Monday, 29 April 2013

Black curassow

Crax aleactor

Photo by Patrick Ingremeau (Oiseaux)

Common name:
black curassow (en); mutum-poranga (pt); hocco alector (fr); paujil negro (es); glattschnabelhokko (de)

Order Galliformes
Family Cracidae

This species is found in northern South America, from central Colombia and Venezuela, through the Guyanas and intro Brazil north of the Amazon river.

These birds are 85-95 cm long and weigh 3,2-3,6 kg.

The black curassow is found in tropical rainforests and gallery forests, but also in old plantations and scrublands, especially along rivers and forest edges. They are present from sea level up to an altitude of 1.700 m.

They mainly feed on fruits, especially those of Eugenia and Guarea, but will also take leaves, buds, shoots, invertebrates such as snails and grasshoppers, frogs, flowers and mushrooms.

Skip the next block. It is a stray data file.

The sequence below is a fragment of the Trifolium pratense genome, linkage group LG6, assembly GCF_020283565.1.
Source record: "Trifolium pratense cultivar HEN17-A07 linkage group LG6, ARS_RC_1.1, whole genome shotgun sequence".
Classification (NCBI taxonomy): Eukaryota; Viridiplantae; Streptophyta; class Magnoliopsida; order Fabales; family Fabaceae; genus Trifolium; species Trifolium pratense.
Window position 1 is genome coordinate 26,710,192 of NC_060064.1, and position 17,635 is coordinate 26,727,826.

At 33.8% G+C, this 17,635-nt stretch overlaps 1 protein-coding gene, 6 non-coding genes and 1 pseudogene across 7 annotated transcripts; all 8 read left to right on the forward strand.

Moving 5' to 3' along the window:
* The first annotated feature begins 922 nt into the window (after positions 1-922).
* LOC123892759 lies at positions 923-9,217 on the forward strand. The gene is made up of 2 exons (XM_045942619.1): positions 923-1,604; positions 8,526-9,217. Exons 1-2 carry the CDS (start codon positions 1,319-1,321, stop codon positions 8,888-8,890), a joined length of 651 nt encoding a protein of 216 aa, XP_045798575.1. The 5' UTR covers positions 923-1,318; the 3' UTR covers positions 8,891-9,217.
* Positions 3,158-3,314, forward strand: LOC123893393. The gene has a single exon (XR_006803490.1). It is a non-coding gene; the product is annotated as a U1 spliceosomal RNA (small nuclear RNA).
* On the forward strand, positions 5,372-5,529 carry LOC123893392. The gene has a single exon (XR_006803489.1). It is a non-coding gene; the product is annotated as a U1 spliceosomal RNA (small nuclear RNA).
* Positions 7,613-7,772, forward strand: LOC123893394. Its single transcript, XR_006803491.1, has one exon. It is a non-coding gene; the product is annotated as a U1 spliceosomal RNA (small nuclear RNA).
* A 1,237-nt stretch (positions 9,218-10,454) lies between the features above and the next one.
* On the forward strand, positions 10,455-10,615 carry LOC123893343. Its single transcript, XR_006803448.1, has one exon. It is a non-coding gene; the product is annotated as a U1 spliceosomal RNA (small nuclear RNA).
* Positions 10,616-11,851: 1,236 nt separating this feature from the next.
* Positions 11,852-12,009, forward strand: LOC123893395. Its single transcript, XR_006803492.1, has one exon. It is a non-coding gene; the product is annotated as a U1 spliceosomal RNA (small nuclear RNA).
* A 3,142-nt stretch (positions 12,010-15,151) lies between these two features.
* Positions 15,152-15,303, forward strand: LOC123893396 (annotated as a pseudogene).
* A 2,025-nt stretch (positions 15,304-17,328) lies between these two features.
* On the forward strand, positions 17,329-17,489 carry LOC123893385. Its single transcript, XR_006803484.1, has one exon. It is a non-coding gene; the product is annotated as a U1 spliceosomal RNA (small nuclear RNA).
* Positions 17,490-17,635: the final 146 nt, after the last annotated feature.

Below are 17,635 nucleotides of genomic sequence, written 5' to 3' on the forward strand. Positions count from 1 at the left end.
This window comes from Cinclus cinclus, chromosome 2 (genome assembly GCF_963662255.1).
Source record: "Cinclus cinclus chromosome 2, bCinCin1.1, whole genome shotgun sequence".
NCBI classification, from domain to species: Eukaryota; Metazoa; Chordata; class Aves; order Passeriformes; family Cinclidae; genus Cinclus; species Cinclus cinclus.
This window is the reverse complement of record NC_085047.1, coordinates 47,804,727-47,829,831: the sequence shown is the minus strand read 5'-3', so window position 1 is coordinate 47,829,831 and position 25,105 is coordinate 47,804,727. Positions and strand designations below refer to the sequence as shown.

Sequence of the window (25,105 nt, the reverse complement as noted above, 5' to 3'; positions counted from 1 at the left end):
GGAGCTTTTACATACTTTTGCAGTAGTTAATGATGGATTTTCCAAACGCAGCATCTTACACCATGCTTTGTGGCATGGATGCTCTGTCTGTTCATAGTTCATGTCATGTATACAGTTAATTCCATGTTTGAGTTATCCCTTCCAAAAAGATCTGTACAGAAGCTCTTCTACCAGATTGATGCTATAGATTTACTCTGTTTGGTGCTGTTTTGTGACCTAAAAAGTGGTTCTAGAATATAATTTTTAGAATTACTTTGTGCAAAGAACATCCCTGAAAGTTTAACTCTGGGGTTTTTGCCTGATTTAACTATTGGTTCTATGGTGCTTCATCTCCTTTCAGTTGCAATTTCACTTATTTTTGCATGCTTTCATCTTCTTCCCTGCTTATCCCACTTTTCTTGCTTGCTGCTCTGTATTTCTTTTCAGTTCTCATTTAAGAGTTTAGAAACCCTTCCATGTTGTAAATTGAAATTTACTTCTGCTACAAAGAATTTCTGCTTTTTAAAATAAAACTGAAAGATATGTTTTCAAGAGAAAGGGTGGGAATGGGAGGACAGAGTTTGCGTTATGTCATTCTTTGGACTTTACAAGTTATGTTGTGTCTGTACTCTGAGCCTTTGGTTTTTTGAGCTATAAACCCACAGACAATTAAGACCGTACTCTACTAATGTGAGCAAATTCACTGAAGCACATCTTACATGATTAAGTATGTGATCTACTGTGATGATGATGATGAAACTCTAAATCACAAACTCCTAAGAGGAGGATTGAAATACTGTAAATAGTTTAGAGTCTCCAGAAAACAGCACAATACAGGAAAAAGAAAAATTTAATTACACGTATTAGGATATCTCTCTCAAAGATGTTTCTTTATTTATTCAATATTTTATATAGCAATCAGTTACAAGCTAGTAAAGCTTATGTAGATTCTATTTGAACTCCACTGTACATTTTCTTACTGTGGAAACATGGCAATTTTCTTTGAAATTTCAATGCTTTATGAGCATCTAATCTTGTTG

Black curassow breed in December-September. The nest is a small platform made of sticks, lined with leaves and bark, placed in a tree about 5 m above the ground. There the female lays 2-3 eggs, which are incubated for 30-32 days. The chicks can leave the nest soon after hatching and fledge about 1 month later.

IUCN status - VU (Vulnerable)
This species has a very large breeding range and is described as fairly common. However, the black curassoe is espected to decline at a moderatle fast rate based on current models of Amazonian deforestation, also being threatened by hunting and trapping, particularly in French Guiana.

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